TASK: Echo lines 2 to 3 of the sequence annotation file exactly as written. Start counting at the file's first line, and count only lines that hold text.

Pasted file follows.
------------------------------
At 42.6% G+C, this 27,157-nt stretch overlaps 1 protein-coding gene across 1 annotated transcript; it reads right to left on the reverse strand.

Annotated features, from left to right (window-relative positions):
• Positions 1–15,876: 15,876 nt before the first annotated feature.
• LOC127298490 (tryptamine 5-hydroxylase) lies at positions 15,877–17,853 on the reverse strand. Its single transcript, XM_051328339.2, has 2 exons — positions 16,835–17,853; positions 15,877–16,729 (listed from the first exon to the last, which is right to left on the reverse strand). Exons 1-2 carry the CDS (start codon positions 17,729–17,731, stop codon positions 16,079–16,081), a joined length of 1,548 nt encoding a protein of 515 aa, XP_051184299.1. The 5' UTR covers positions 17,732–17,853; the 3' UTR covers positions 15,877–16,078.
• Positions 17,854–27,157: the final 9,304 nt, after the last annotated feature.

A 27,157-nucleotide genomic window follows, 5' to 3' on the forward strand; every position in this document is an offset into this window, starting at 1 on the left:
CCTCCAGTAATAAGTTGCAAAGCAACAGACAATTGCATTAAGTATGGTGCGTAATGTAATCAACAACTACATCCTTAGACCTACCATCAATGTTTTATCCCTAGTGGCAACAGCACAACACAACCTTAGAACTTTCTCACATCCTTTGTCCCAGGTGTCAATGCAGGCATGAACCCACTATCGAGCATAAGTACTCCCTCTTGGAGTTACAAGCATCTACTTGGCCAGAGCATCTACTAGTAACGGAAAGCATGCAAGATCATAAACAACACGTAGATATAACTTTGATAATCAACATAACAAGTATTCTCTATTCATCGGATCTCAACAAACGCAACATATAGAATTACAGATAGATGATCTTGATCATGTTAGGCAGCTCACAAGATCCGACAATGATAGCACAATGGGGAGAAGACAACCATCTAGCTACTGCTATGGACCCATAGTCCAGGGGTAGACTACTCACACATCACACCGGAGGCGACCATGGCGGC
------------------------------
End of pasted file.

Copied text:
Annotated features, from left to right (window-relative positions):
• Positions 1–15,876: 15,876 nt before the first annotated feature.